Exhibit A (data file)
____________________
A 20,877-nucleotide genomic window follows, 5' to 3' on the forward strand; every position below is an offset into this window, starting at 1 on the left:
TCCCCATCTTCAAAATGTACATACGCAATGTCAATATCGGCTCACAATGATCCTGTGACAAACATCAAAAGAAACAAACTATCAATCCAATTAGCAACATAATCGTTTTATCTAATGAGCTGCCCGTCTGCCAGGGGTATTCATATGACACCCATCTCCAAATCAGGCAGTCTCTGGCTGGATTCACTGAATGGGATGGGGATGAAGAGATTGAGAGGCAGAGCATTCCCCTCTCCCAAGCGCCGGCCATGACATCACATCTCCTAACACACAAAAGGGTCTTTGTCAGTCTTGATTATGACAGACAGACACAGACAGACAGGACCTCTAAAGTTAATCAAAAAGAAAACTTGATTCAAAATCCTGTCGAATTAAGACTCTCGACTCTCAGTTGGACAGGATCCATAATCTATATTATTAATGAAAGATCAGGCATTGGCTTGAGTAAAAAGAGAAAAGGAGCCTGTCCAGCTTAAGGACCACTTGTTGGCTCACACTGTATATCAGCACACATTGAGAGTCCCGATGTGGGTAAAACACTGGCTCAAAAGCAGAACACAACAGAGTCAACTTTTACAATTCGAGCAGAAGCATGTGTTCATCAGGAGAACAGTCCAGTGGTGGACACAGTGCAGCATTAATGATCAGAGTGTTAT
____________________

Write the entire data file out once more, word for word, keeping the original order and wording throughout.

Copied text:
A 20,877-nucleotide genomic window follows, 5' to 3' on the forward strand; every position below is an offset into this window, starting at 1 on the left:
TCCCCATCTTCAAAATGTACATACGCAATGTCAATATCGGCTCACAATGATCCTGTGACAAACATCAAAAGAAACAAACTATCAATCCAATTAGCAACATAATCGTTTTATCTAATGAGCTGCCCGTCTGCCAGGGGTATTCATATGACACCCATCTCCAAATCAGGCAGTCTCTGGCTGGATTCACTGAATGGGATGGGGATGAAGAGATTGAGAGGCAGAGCATTCCCCTCTCCCAAGCGCCGGCCATGACATCACATCTCCTAACACACAAAAGGGTCTTTGTCAGTCTTGATTATGACAGACAGACACAGACAGACAGGACCTCTAAAGTTAATCAAAAAGAAAACTTGATTCAAAATCCTGTCGAATTAAGACTCTCGACTCTCAGTTGGACAGGATCCATAATCTATATTATTAATGAAAGATCAGGCATTGGCTTGAGTAAAAAGAGAAAAGGAGCCTGTCCAGCTTAAGGACCACTTGTTGGCTCACACTGTATATCAGCACACATTGAGAGTCCCGATGTGGGTAAAACACTGGCTCAAAAGCAGAACACAACAGAGTCAACTTTTACAATTCGAGCAGAAGCATGTGTTCATCAGGAGAACAGTCCAGTGGTGGACACAGTGCAGCATTAATGATCAGAGTGTTAT